SEPT. 15, 2002
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Q&A: Douglas Nielson
Douglas Nielson, Chief Country Officer, Deutsche Bank, India, speaks to BT Online on what the bank has in mind for India, particularly its plans in the asset management arena. Equity research, as Nielson says, will emerge as a key differentiating factor in this business, and that's exactly what Deutsche is working on.

Long Bond Is Back
The government is bringing back the 30-year bond. Will insurers be the only takers?

More Net Specials
Business Today,  September 1, 2002
The Other Tata
The reclusive Noel Tata has made a modest success of the Westside chain of stores. But the question on everyone's lips is, ''Is this man slated to go places in the Tata Group?''
Noel Tata, CEO, Trent: This Westside story is no tragedy

The man who could one day head India's best-known business group may help you park your car this weekend. The surname is Tata, the first, Noel; he's 45, half-brother to Tata Group Chairman Ratan Tata, son-in-law to Pallonji Shapoorji Mistry, the single largest shareholder in Tata Sons; and he is the chief executive of Trent, the company that renamed itself after selling its cosmetics brand, Lakmé, to Hindustan Lever Limited in1998, and the company which is quietly pressing the Rs 41,300 crore group's cause in the go-go retail sector.

As for the parking bit, Tata visits the Trent-owned Westside store in Mumbai every weekend, keeping an eye on the quality of display, chatting up store employees (associates is how Trent terms them), giving an ear to customer complaints, even helping park cars in the basement if there is a long line of wheels waiting to avail the store's valet parking service.

Tata himself, would rather we not speak of his half-brother, or father-in-law, or mother (the formidable Simone Tata who built Lakmé into India's best-known cosmetics brand, and now chairs Trent). He's modest. He's friendly. He's shy. And he'd rather speak about retail, now that Trent's Westside stores-eight of them across seven cities-make money. Not too much at Rs 16 lakh, but they're making money, and that's more than can be said of most Indian companies in the organised retail space.

People are speaking about Noel Tata because
A. The Westside store-chain he runs has turned profitable.
B. His father-in-law, Pallonji Shapoorji Mistry, is the single-largest shareholder in Tata Sons.
C. His half-brother Ratan Tata heads the Rs 41,300 crore Tata group.
D. All of the above
(correct answer: d. now you know why we've done this story)
Key Westside Numbers
» Number of stores: 8
» Total store space: 1,58,000 square feet
» Stock-Keeping Units: 30,000
» Plans: 20 stores by 2004
» Revenues: Rs 73.92 crore in 2001-02; Rs 19.94 crore in
Q1 2002-03
» Footfalls: 10,000 on weekdays; 15,000 on weekends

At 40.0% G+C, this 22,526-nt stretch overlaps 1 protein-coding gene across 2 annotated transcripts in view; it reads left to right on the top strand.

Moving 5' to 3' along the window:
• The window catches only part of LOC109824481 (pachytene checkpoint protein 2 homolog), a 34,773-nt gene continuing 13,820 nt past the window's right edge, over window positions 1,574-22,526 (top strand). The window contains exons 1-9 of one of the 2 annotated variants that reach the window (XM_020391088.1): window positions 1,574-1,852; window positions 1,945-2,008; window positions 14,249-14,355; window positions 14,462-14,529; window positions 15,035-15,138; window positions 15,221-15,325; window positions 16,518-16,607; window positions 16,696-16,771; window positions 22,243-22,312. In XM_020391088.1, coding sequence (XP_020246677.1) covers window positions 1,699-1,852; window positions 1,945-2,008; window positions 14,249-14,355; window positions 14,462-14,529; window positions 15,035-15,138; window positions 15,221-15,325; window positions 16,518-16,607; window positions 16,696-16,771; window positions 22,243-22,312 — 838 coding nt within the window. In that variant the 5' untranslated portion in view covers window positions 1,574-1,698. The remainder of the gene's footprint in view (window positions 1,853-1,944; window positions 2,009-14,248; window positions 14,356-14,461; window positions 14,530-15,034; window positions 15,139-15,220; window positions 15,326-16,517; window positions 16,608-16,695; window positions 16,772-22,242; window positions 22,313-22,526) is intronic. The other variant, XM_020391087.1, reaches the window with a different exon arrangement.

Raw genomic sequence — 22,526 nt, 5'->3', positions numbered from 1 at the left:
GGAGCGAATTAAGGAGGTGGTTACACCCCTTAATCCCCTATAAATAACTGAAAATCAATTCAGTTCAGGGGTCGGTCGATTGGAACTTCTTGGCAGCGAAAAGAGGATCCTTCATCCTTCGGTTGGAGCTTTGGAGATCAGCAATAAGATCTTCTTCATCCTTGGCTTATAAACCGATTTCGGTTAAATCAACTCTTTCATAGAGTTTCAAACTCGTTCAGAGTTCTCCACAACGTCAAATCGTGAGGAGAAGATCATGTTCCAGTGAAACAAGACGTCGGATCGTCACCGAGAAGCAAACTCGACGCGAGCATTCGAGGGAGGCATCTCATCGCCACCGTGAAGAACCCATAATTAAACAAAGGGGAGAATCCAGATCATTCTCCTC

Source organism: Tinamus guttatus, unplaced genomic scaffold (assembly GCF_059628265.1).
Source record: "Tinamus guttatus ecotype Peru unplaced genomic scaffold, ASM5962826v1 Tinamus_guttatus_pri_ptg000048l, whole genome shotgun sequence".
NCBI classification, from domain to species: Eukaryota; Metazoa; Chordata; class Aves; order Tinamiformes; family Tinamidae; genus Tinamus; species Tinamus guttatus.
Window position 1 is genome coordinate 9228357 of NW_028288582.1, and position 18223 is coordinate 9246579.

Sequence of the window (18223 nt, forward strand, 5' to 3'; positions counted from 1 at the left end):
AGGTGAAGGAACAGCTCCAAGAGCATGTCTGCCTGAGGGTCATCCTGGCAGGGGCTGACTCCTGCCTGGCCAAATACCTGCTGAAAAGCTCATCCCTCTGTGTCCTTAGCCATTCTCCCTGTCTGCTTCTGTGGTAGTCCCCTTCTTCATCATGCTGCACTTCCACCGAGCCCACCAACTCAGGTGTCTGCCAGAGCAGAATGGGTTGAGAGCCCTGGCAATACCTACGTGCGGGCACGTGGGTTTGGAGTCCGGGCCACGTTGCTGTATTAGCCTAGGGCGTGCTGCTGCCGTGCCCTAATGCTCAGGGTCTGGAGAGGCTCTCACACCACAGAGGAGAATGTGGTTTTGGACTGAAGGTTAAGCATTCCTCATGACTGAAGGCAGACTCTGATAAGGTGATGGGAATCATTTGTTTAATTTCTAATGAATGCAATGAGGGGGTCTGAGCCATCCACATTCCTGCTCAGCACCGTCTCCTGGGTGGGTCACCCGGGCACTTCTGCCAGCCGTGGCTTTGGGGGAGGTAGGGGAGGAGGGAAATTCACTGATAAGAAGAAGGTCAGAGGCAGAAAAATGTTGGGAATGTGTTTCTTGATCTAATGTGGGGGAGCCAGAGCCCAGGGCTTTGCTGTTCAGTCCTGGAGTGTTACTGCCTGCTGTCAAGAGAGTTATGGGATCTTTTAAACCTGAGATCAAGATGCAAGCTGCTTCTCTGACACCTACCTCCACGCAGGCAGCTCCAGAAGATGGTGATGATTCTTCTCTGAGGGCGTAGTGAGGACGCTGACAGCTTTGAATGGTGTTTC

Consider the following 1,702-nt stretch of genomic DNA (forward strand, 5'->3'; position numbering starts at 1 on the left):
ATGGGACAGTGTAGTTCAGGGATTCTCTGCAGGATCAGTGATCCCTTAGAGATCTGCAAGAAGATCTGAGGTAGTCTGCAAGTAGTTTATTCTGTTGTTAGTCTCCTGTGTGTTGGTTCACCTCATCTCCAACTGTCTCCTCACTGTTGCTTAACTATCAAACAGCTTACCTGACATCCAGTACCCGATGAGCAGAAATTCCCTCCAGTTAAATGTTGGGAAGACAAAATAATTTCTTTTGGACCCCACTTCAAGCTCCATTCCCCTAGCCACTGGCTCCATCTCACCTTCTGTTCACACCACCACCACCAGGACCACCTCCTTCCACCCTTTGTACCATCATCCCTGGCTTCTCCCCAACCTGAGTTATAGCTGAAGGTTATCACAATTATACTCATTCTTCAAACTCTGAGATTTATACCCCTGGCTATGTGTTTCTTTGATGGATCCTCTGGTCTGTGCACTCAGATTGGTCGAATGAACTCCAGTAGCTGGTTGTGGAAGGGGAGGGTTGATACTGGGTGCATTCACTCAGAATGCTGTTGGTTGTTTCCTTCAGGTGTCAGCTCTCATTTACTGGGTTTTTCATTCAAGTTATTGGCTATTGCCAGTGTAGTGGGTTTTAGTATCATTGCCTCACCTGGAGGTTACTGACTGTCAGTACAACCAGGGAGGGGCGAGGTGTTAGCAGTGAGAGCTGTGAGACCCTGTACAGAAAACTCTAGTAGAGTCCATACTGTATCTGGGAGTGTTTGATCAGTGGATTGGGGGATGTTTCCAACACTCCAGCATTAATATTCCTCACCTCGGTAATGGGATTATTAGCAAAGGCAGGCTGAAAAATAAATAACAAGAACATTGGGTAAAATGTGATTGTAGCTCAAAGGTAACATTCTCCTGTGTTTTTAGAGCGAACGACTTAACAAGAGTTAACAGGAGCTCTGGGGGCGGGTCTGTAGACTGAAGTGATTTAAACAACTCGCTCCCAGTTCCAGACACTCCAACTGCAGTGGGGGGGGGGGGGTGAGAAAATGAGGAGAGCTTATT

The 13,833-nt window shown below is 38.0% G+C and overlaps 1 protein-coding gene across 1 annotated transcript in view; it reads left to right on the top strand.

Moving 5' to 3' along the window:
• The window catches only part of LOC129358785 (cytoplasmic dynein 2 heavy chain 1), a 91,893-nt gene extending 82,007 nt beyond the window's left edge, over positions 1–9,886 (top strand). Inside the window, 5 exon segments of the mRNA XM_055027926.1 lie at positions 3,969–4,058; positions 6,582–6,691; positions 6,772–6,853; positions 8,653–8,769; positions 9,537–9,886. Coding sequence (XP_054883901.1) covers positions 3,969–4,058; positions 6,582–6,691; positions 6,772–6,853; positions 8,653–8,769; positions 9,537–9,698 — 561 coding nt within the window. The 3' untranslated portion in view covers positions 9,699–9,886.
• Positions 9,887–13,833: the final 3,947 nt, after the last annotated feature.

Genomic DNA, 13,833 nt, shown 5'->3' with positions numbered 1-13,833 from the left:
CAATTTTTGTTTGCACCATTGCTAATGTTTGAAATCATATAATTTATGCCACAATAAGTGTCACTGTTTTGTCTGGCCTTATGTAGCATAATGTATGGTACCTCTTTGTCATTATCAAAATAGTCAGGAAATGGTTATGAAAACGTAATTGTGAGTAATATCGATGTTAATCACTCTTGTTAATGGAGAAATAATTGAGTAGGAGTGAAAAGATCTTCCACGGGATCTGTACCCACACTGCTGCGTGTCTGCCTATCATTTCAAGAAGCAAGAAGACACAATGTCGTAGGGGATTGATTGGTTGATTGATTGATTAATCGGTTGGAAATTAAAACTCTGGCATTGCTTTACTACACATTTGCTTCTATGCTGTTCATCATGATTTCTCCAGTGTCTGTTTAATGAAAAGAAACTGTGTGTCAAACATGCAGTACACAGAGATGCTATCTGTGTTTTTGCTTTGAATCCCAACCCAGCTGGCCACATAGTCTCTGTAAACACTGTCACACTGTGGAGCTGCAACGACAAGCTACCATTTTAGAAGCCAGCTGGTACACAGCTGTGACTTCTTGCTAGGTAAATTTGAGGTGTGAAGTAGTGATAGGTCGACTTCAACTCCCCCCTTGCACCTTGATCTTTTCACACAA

The Westside story goes like this: in 1996, UK-based retailer, Littlewoods entered the Indian market with a 15,000-square feet outlet in Bangalore; in 1998, just when the Indian subsidiary was considering extending its presence to Chennai, the UK-parent decided to focus exclusively on the home market; the same year, Lakmé Exports (a wholly owned subsidiary of Lakmé) acquired the company and launched the Westside brand; by March 2001, Trent boasted five Westside stores, 87,000 square feet of retail space, and a turnover of Rs 41.93 crore; and by March 2002, the numbers had improved to seven stores, 136,000 square feet of retail space, revenues of Rs 73.92 crore, and profits of Rs 16 lakh. ''You require a certain number of stores to break even in this business,'' explains Tata. "Every additional store contributes to the bottomline.''

Westside's quiet progress hasn't gone unnoticed. The Trent stock, quoting at Rs 145-levels, has become popular with investors. Alliance Capital Mutual Fund, for instance, holds a 7 per cent stake in the company. "Trent is a growth story," gushes Samir Arora, Head, Asian Capital Markets, Alliance Capital. "As consumer buying shifts from the unorganised sector to the organised one, growth will follow.''

And the Westside story has propelled a reluctant Noel Tata into the limelight. After studying in England and France, Tata's first responsibility in the group was with Tata Exports. Since then he has held down several positions including Director, Tata Exports and Managing Director, Lakmé Exports, but Trent, courtesy Westside, has been his biggest success to date. Suddenly, it isn't just half-bro Ratan people refer to when they say Tata.

The Essence Of Westside

Noel Tata doesn't like to talk history or personalities. He is at pains to point out that Trent isn't just him. There's marketing head (designated General Manager) Himanshu Chakrawarti, operations head (Vice President) P.K. Anand, and buying head, Gary Newman. Chakrawarti and Anand are old Lakmé vets. Newman, who has spent over 16 years honing his purchasing skills, was picked up by Tata from Australian marketing consulting firm Blaxson. And Tata himself has taken to retail like a fish takes to h2o.